The EFF have posted a draft of a new bill from Reps. Boucher and Doolittle, the "Freedom And Innovation Revitalizing U.S. Entrepreneurship Act of 2007" or "FAIR USE" Act. As of February 28, it hasn't been introduced and is not yet up on Thomas, but the draft text is available on the EFF site. The bill does the following:
- Specifies that courts may award statutory damages for secondary copyright infringement only where the plaintiff proves that "no reasonable person could have believed" the conduct constituting secondary infringement was lawful under the circumstances. Sec. 2(b)
- Codifies a Sony-ish standard for hardware makers: No liability for infringement for the design, manufacture, or distribution of a device capable of "substantial, commercially significant noninfringing use." Sec. 2(b).
- Codifies the latest round of DMCA exemptions from the Copyright Office (November 2006) in Sec. 3(a) and adds a few more (in Sec. 3(b) that exempt certain types of circumvention of access controls from liability under 17 USC Sec. 1201(a)(1), including:
- extracting clips from a work in a library for a compilation for classroom educational use
- skipping past objectionable content (similar to what was provided in the Family Entertainment and Copyright Act of 2005)
- transmitting over a local or home network, accessing a public domain work in a compilation of mostly-public-domain works
- accessing a work "of substantial public interest" solely for purposes of comment, criticism, news reporting, scholarship, or research
- circumvention by libraries in order to engage in archiving authorized by statute in the Copyright Act
A couple things of note. First, the home/personal network exception may not be sufficient to allow the kind of space-shifting that many consumers (and indeed, lawmakers) seem to think should be allowed -- like ripping a DVD to a laptop hard drive or iPod for portable viewing. BoingBoing reader Trevor Fiatal points out that the exception appears to apply only to streaming, not copying. While the bill certainly doesn't make this clear, I tend to think this exception may be broad enough to allow space-shifting, at least in theory, in some circumstances. By allowing circumvention in order to "transmit" to a home network, the bill is sufficient to allow a user to get encrypted content to a local device. At this point, it becomes a question of regular copyright law (as opposed to the DMCA) whether the making of a tangible copy (like a copy on an iPod) is infringing or not. But I agree that the bill doesn't make this clear, and might be read (or intended to be read) more narrowly.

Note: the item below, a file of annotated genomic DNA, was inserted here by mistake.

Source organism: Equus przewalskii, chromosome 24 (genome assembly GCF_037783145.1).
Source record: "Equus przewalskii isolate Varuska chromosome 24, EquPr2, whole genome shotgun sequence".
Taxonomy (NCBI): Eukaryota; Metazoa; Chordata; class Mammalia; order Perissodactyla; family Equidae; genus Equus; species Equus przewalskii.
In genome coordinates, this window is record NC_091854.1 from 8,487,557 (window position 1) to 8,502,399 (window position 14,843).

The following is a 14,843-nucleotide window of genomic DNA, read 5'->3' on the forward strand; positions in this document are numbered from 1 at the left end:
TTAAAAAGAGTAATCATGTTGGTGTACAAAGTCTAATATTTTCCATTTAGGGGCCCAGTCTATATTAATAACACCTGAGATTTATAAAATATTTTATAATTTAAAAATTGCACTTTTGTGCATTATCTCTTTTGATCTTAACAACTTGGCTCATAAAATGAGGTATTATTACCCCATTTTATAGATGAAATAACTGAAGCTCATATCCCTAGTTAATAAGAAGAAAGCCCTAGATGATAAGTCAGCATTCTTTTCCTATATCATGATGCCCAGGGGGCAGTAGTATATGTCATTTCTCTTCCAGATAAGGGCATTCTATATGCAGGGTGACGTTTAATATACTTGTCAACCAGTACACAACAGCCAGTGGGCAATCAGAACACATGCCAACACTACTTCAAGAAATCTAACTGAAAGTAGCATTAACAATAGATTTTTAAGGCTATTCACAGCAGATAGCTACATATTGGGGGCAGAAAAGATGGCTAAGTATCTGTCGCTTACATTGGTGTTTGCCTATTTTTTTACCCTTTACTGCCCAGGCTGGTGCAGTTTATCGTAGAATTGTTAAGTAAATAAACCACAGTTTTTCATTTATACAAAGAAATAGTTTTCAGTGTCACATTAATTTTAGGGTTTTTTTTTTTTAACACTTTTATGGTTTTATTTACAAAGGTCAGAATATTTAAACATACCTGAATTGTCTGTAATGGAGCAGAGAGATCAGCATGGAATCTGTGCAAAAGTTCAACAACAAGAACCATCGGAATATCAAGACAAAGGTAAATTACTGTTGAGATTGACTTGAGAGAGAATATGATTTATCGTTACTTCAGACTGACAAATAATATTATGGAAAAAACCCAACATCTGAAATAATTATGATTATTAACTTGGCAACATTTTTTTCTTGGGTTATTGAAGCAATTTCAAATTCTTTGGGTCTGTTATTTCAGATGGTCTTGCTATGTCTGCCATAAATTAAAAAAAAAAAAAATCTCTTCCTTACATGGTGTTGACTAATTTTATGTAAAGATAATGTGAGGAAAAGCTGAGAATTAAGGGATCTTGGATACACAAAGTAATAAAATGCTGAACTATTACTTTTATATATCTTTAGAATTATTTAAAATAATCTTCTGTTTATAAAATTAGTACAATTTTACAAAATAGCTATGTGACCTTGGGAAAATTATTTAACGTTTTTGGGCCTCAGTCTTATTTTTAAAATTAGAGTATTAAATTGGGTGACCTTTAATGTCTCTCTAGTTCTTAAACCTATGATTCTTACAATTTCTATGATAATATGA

Second, those with some familiarity with the DMCA may note that the listed exemptions apply only to acts of circumvention under Sec. 1201(a)(1) (and thus not to 1201(b)). The problem with the current exemption process through periodic rulemaking by the Librarian of Congress is that the exemptions apply only to the act of circumvention, and don't address the general prohibitions on distribution of tools for circumvention (under Secs. 1201(a)(2) and 1201(b)). So people who wish to engage in permitted circumventions may be unable to obtain a tool that would allow them to do so. At first blush, the FAIR USE Act's exemptions suffer the same limitations -- they allow circumvention, but don't do anything to permit the development or sale of devices one would need in order to engage in such permitted conduct. The exemption in Sec. 2 for hardware devices capable of non-infringing uses may have been intended to get at this problem, but as the bill is currently drafted, it doesn't fix it. Sec. 2(b) exempts the makers of such devices from liability for "copyright infringement," but does not address the question of whether the maker of a device capable of (or even specifically designed for the sole purpose of) engaging in permitted categories of circumvention would be liable under the DMCA.
Even though the bill falls short of the sweeping DMCA reform many have called for, it's still likely to be controversial. The codification of a Sony-ish standard for secondary liability for copyright infringement would seem to undo the Grokster standard, or at least muddy the waters even more, and I don't think the content folks are going to be too happy about that.